Mumbai, Sep 14 (IANS) Director Mahesh Bhatt, threatened by a person who claimed to be underworld don Ravi Pujari for sympathising with minorities in his film 'Dhokha', says he did that to discourage him from making a socially conscious film.
Directed by Pooja Bhatt, the film, starring Muzamil Ibrahim and Tulip Joshi, was released on Aug 31. It revolves round a Muslim cop whose wife turns out to be a suicide bomber. The film had an objective and neutral attitude towards all the religion and it irked Pujari who called the Bhatts and threatened them.
Bhatt, who scripted the film, told IANS: 'This is a cunning way of telling me not to touch communally sensitive subjects like 'Dhokha'. This is what alarms me. This is censorship beyond the official censorship. If the terror network succeeds in reining-in themes like 'Dhokha', then our film industry will continue with 'safe' themes.'
The threatening calls started coming on Sep 7 but Bhatt was not cowed down by it.
'It's nothing but the cowardly act of an aspiring goon. He wants to intimidate me by terrorising my daughter. This is a sorry reflection of the times we live in. Does the fearless expression of our belief lead to this?'
Bhatt says he and his daughter Pooja Bhatt won't stop making socially conscious films.
'I like to speak up about the persecuted people, and I'll continue to do so in my films and outside them. I've spoken about the Kashmiri Pandits and faced the wrath of Kashmiri militants.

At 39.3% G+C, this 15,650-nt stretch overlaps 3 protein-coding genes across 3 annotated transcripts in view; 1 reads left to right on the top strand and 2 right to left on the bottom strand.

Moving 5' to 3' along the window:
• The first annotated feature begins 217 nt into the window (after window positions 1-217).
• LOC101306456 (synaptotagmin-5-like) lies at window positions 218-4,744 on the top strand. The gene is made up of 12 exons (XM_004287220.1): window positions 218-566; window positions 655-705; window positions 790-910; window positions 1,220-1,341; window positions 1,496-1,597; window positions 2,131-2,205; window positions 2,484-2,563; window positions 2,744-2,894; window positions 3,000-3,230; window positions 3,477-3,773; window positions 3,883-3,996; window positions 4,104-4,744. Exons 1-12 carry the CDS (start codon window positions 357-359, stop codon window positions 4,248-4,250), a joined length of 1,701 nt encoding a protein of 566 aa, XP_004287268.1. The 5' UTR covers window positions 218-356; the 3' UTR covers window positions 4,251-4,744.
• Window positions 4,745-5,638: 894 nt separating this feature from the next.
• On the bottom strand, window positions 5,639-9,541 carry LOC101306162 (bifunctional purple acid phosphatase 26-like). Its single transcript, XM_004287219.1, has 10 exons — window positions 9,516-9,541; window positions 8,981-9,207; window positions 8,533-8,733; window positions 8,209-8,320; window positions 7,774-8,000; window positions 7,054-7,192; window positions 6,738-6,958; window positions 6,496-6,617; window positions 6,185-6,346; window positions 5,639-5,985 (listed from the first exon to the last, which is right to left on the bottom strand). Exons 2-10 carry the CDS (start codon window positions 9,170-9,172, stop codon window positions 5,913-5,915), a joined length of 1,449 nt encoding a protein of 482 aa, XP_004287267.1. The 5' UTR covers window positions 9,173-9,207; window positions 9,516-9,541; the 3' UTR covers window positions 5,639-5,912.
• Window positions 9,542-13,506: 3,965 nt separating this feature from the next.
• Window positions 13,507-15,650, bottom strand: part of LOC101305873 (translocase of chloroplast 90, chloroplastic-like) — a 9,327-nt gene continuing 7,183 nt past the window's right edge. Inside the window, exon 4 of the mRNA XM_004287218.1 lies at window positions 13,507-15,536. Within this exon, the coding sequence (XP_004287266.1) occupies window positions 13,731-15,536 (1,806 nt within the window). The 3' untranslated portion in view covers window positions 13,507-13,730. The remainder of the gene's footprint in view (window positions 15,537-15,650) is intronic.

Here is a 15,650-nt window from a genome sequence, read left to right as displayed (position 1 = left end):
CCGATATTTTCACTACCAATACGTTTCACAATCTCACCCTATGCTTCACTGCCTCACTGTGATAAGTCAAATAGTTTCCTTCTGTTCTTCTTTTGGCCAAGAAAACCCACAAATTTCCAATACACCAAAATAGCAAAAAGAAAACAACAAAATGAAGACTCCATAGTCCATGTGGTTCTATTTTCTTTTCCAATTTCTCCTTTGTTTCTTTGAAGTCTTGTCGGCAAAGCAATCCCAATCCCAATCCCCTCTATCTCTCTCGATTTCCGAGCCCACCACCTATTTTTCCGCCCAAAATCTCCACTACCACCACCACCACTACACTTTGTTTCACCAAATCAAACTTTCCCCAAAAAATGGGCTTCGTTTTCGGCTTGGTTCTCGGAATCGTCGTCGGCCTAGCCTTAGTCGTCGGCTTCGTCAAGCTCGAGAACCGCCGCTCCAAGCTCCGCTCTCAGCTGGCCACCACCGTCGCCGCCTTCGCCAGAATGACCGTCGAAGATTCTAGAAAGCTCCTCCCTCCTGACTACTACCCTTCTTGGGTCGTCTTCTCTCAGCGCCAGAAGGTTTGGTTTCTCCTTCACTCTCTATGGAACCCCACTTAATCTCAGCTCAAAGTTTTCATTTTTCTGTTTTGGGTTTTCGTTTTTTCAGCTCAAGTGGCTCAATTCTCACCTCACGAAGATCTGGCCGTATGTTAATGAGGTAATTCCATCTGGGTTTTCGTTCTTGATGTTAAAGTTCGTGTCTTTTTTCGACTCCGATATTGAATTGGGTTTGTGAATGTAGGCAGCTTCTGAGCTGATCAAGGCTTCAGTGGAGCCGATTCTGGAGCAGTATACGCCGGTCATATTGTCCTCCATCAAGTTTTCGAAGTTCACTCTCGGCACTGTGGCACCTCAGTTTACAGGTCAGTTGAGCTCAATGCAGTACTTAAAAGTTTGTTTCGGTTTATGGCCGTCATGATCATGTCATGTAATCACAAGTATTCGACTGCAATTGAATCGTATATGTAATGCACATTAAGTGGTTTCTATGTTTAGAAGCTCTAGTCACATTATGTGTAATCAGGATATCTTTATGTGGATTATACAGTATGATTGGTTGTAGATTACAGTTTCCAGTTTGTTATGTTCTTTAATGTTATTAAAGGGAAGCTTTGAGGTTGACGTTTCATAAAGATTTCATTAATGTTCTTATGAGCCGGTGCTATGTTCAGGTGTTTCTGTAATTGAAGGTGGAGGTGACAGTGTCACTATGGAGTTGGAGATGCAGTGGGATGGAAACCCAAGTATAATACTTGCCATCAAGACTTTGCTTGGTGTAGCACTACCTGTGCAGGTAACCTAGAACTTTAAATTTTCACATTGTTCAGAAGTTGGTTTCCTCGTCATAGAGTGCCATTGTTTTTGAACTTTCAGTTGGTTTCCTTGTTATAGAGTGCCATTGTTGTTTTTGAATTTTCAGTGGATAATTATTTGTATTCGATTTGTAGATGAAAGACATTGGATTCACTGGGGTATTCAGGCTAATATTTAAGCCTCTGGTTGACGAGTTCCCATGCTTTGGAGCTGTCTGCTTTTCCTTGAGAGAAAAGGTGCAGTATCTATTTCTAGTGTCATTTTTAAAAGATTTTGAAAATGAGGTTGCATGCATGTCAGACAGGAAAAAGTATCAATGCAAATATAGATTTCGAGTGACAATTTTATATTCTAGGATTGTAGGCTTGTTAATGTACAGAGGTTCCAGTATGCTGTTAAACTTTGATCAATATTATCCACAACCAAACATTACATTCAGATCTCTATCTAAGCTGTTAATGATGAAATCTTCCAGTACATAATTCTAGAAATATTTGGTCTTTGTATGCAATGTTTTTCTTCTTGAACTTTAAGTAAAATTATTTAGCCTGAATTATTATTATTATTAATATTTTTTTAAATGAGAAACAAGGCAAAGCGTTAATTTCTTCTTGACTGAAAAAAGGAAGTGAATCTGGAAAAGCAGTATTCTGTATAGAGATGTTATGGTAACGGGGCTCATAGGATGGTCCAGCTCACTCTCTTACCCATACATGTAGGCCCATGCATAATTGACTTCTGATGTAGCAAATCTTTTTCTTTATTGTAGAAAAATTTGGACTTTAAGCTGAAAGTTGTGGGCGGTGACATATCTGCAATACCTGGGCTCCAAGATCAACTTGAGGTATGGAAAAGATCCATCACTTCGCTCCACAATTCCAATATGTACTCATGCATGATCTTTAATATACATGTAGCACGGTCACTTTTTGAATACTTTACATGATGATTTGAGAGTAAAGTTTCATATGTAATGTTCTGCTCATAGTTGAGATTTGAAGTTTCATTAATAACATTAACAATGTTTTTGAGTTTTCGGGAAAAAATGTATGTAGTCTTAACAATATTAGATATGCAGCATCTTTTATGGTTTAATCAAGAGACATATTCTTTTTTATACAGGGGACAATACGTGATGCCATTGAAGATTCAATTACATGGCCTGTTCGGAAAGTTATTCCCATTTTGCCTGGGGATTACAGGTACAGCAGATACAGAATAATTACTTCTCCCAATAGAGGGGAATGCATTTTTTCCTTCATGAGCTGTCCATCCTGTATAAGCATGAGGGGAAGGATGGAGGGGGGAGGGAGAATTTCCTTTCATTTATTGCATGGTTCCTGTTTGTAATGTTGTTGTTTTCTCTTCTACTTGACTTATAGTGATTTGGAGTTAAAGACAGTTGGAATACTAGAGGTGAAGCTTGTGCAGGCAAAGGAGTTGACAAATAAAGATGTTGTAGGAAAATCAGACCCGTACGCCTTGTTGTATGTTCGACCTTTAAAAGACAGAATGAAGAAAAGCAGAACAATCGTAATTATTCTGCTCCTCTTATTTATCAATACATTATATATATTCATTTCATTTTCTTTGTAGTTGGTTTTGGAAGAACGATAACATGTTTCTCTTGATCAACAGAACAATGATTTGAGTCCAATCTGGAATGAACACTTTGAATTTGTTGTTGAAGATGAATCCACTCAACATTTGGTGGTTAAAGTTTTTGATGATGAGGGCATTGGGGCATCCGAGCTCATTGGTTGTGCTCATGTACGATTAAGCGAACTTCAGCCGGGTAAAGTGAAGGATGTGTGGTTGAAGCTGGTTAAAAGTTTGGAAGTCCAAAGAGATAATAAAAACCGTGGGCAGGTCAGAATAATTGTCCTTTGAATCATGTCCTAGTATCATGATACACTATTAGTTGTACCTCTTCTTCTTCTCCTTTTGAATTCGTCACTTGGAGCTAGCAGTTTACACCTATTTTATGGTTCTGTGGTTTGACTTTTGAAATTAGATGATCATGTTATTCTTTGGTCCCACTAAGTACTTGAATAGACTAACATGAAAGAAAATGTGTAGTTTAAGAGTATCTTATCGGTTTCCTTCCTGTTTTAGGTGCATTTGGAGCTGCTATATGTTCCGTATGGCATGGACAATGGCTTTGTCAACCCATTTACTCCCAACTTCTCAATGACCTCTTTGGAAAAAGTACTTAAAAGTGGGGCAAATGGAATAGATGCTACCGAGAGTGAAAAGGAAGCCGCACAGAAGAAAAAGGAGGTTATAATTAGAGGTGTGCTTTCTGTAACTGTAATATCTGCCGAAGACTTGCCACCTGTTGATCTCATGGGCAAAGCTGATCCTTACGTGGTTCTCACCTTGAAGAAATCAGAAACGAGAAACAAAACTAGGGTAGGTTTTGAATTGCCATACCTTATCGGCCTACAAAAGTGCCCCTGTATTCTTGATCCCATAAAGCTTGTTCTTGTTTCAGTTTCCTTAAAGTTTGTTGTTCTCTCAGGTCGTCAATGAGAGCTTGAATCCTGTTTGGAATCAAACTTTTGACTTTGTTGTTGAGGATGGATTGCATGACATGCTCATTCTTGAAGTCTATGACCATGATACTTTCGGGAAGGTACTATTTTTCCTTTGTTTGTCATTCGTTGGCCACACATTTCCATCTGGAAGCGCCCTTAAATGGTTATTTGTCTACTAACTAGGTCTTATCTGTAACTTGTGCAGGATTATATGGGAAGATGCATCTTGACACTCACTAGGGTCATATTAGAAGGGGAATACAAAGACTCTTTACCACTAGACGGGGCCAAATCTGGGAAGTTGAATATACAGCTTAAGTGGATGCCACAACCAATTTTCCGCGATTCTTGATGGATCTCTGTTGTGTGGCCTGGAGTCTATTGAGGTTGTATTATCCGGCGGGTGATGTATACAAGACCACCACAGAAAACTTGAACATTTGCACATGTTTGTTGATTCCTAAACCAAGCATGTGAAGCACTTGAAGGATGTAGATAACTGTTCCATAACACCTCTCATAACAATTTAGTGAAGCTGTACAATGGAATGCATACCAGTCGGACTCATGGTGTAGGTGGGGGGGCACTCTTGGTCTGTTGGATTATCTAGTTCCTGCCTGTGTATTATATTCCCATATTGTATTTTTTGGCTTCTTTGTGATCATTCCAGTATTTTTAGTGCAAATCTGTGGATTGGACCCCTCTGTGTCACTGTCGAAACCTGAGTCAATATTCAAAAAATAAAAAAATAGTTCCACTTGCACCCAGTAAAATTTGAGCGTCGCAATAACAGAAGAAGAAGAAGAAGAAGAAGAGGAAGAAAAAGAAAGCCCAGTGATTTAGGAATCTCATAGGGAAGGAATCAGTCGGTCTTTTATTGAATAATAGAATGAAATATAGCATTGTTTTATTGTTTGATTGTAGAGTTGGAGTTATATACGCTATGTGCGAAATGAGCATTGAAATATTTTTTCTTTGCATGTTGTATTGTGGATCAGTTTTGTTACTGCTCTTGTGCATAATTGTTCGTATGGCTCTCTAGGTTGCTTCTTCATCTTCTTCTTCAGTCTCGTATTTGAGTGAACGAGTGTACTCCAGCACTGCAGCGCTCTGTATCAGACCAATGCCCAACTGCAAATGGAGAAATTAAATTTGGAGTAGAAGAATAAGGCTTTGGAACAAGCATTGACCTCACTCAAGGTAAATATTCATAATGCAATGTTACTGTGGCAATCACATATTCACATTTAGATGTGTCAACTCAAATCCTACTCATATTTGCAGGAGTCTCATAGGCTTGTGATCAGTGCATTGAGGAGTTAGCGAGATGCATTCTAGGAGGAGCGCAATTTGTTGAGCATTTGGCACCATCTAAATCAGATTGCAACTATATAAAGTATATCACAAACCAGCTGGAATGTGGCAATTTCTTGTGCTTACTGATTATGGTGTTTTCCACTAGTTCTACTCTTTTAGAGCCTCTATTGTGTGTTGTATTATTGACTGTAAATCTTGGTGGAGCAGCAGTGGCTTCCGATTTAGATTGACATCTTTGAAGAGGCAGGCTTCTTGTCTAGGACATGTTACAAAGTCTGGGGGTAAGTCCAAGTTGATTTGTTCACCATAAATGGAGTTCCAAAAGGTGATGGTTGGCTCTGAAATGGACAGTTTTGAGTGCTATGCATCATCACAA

'I've spoken about the brutal murder of Khwaja Yunus in custody and faced the consequences. Listen, we all want the world to be a better place but we are not willing to take a stand. It's time to go beyond rhetoric and translate your values into action.'
However, Bhatt does fear for his daughter's life.
'Now I don't just fear for my own life. Threatening my brother and daughter, who don't have anything to do with my social concerns, is a cunning ploy to muzzle me. But Pooja is unfazed. She has inherited some of my traits. She has written to the prime minister, the national minority commission and the national human rights commission.
'If merely making a movie about the minorities is going to make her vulnerable to a bullet, how can we hope to deliver justice to that community? The freedom to address her indignation so fearlessly to the state is possible on India.'
Strangely, the alleged gangster made no direct extortion threats to Bhatt.
'Money was only an afterthought. He didn't mention money to my maid or daughter. During one incoherent conversation with my servant, he told my staffers to flee from the office because their boss was going to die. There he mentioned money. He has never spoken to me although everybody has my number. I'm so accessible to the world. Why hasn't this individual called me directly?
Bhatt says such incidents will encourage him to make more such films.
'I'm further emboldened. I'll speak my mind even more vociferously. If speaking up for my fellow human beings makes me a target, so be it. I'm ready to face the outcome.'
But Mahesh was asked to keep quiet so as not to give the accused any publicity.
'But then the goon went on air because television channels find such people attractive for the TRPs. Then I had to speak up. Otherwise, my silence would've been construed as possible guilt. The intention of the individual is to stigmatise me so that whenever I stand up for a particular community, motives will be attributed to me each time.'
Amidst this bleak babble of bullying, Bhatt got a warm call from Sanjay Dutt, who had acted in his super hit films 'Naam' and 'Sadak'.
'Sanju was very concerned about me. I told him I'm as concerned about him. The ghosts of 1992 hover over both our heads in different ways.'